Coal Mine Health and Safety Act of 1969
In response to the horrific 1968 Farmington mine disaster, which killed seventy-eight men, Congress passed the 1969 Federal Coal Mine Health and Safety Act (FCMHS). The FCMHS concretely established that underground mines were to be inspected four times a year to ensure health and safety standards, while surface mines were to be inspected twice, the first time these mine were included in federal regulations. Regulatory authority was finally ceded to the Bureau of Mines and the Department of the Interior, relieving the state agencies of the entire burden, and grating federal inspectors the right to enter mines and levy fines. Mandatory monetary fines were finally instituted as an enforcement tool, although the sizes of the fines were not large enough to deter larger companies ($10,000 was the maximum, with no minimum limit). Criminal penalties were made available for chronic or conscious violators. FCHMS even included an entire segment devoted to monetary recompense for miners crippling disabled by “black lung”. The Social Security Administration had to compensate black-lung victims, giving the average miner and his family about $200 a month in 1969.
Cry Wolf Quotes
Mr. Ankeny, a former director of the Bureau of Mines, has made the statement publicly that passage of bills would not be expected to reduce the accident rate. Therefore, how can we, in logic or in good conscience, say that we are going to pass…a bill to improve the safety record, when two previous directors of the Bureau of Mines said that passage of laws would not reduce the accident rate?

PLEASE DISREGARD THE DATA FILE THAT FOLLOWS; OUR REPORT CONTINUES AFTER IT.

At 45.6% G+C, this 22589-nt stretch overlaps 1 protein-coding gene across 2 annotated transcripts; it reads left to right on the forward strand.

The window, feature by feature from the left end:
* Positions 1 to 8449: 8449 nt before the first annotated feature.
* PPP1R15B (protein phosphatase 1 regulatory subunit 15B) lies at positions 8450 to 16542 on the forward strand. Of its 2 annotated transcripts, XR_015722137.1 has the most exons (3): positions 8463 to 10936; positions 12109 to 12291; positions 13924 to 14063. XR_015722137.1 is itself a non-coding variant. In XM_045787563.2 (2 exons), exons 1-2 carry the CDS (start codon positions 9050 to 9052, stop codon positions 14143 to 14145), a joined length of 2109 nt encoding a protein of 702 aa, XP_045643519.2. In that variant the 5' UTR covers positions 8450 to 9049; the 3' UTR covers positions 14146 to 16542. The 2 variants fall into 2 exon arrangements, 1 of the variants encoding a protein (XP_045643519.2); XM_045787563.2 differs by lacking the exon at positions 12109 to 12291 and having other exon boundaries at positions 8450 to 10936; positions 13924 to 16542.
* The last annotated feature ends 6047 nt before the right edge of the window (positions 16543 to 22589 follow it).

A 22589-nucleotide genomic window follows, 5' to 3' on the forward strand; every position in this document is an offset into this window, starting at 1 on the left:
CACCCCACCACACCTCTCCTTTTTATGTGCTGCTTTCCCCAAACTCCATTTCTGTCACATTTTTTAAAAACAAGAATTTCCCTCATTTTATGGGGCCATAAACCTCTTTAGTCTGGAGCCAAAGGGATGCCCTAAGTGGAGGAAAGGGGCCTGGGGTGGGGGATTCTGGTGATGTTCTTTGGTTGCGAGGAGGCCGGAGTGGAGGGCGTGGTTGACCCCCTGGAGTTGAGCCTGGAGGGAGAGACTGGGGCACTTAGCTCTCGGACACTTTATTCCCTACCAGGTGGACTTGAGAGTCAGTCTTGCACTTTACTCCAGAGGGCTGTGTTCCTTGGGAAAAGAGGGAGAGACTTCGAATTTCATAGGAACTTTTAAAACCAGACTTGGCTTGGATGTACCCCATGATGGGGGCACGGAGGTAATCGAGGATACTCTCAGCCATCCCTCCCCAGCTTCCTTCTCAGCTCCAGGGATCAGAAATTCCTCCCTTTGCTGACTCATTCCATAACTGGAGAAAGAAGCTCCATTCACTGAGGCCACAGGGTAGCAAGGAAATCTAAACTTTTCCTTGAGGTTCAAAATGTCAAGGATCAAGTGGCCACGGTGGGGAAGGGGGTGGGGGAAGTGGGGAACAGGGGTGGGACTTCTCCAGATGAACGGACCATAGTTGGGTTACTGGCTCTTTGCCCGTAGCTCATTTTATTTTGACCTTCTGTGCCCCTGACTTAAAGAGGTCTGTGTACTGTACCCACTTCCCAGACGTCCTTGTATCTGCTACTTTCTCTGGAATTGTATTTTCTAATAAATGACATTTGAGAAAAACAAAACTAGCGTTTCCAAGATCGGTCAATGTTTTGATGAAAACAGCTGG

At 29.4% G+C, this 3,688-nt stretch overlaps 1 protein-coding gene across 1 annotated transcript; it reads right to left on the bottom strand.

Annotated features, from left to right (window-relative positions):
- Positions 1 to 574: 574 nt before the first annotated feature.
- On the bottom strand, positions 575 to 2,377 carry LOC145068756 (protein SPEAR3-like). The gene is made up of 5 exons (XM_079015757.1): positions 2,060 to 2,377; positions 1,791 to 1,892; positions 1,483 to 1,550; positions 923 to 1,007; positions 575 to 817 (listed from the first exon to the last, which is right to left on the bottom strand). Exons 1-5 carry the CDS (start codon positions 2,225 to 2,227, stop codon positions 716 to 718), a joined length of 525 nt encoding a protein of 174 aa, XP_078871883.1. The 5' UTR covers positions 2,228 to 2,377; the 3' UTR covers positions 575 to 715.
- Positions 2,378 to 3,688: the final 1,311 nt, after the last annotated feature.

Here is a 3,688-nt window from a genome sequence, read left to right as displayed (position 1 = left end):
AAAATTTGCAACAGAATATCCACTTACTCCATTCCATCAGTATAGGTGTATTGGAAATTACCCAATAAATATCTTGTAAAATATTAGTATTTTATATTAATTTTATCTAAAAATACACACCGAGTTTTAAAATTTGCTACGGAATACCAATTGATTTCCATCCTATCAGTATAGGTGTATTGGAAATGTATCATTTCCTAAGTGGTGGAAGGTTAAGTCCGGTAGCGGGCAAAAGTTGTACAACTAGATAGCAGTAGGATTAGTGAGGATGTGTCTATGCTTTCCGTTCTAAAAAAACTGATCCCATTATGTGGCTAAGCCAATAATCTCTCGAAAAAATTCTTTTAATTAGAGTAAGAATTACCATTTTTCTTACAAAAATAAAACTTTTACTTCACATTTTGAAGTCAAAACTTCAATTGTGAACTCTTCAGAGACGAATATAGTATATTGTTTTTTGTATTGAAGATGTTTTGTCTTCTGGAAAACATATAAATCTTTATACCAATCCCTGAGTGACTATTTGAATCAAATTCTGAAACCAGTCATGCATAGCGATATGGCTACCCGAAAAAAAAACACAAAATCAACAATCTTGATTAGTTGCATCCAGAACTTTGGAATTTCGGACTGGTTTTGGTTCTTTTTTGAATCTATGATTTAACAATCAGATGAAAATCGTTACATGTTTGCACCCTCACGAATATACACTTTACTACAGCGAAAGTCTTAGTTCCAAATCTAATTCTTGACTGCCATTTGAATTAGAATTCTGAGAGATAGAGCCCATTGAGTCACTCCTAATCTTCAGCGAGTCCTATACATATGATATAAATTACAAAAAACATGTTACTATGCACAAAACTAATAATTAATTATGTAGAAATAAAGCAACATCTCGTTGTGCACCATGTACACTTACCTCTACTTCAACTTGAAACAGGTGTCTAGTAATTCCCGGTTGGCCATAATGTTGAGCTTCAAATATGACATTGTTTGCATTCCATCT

Mr. Forbes, a former director of the Bureau of Mines has gone on record as saying that accidents are problems of human failure and that if the Bureau and industry are going to correct these accidents that they have to be attacked through the medium of correction within the human mind, and the human body, and the man has to be made to act safely.
Regulations at Work: Five Rules that Save Workers’ Lives and Protect their Health
This paper looks at five worker-safety regulations that were tremendously successful in reducing employee injuries, illnesses and fatalities.
- Occupational Health and Safety Regulation in the Coal Mining Industry: Public Health at the Workplace (Subscription Required)
- Underground Coal Mining Accidents and Government Enforcement of Safety Regulations
Fatality Rates and Regulatory Policies in Bituminous Coal Mining, United States, 1959-1981
This study looks a coal mining deaths in the decade leading up to the game-changing Coal Mine Health and Safety Act of 1969, and then examines what happened in the decade after passage. The key take way: "For the period from 1950 to 1969, there was no decline in fatality rates among underground miners. For the period from 1970 to 1980, there was a significant decline in fatality rates."